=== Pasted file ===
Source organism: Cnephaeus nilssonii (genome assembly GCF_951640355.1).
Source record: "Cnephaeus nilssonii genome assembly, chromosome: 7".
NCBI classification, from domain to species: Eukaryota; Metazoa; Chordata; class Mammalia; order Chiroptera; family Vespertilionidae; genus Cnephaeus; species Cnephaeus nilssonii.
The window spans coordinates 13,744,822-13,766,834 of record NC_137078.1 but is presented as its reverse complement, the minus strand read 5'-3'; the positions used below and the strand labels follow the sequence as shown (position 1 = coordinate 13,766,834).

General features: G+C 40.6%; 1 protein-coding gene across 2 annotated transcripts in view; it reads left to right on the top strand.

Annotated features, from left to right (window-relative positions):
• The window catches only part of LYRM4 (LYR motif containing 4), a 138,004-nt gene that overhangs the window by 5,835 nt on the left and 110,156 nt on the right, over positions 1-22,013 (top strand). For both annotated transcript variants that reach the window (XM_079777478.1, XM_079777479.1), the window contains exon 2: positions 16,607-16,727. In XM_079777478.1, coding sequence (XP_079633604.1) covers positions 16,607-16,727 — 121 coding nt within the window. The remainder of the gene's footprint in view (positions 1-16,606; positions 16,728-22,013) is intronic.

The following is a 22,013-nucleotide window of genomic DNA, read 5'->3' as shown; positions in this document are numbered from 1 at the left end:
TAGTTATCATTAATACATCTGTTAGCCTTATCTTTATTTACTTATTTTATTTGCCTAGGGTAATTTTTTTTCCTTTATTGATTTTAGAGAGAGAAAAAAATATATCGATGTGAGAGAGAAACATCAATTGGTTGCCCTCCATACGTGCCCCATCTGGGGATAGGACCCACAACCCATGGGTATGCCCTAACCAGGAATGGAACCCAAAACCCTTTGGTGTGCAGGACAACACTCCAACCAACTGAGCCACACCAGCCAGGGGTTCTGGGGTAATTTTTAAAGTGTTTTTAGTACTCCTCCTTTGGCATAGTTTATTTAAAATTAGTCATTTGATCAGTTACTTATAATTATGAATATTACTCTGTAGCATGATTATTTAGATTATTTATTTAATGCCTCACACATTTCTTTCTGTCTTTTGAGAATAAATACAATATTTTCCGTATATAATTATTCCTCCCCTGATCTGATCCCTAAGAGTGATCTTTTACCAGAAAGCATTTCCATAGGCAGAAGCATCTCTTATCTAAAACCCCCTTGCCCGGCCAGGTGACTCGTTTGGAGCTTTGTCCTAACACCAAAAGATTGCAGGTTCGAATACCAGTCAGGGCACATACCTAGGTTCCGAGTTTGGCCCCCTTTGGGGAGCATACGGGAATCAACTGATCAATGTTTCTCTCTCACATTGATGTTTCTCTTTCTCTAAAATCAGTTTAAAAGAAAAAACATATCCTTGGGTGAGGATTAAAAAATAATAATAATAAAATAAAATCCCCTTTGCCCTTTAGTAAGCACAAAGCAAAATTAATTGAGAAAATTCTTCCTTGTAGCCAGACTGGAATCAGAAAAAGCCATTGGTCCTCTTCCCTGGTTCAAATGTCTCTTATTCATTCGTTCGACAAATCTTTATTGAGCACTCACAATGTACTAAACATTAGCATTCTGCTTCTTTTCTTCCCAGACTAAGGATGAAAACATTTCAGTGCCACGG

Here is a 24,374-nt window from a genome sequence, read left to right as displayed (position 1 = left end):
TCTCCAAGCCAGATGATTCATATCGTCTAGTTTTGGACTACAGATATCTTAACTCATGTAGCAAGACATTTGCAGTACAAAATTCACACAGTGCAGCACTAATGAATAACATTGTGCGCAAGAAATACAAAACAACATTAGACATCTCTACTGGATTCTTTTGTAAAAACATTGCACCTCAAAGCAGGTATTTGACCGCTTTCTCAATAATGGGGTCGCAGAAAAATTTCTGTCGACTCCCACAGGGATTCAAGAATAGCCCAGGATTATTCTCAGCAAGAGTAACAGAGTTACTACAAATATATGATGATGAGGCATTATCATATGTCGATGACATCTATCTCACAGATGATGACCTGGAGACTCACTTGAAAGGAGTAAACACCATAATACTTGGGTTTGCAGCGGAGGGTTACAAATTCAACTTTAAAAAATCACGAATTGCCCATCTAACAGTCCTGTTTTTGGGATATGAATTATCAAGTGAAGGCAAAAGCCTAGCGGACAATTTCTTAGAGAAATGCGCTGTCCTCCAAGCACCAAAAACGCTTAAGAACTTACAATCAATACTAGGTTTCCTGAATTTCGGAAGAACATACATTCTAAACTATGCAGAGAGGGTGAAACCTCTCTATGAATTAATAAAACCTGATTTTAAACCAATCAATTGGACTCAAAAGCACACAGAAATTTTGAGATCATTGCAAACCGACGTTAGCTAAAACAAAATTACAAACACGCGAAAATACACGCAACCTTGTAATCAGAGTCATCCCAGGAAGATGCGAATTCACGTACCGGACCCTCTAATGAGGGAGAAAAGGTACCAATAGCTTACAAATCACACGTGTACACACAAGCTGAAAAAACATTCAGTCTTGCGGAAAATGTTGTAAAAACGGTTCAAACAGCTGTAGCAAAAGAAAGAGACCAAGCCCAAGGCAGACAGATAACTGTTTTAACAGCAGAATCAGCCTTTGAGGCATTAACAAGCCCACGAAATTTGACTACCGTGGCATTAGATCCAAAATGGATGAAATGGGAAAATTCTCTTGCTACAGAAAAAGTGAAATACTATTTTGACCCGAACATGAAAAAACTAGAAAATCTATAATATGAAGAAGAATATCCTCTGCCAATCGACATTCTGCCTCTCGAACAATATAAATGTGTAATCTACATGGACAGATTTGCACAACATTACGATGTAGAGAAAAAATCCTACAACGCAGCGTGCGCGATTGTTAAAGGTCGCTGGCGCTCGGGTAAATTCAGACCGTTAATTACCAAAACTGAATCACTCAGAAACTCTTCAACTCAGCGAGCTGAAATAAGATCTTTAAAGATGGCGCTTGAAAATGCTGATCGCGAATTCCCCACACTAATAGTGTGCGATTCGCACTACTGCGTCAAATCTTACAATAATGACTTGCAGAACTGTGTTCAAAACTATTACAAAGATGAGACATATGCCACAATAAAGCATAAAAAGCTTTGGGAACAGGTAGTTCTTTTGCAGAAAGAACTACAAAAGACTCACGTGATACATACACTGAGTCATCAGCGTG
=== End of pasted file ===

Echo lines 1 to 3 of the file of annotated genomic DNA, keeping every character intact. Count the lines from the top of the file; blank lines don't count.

Source organism: Cnephaeus nilssonii (genome assembly GCF_951640355.1).
Source record: "Cnephaeus nilssonii genome assembly, chromosome: 7".
NCBI classification, from domain to species: Eukaryota; Metazoa; Chordata; class Mammalia; order Chiroptera; family Vespertilionidae; genus Cnephaeus; species Cnephaeus nilssonii.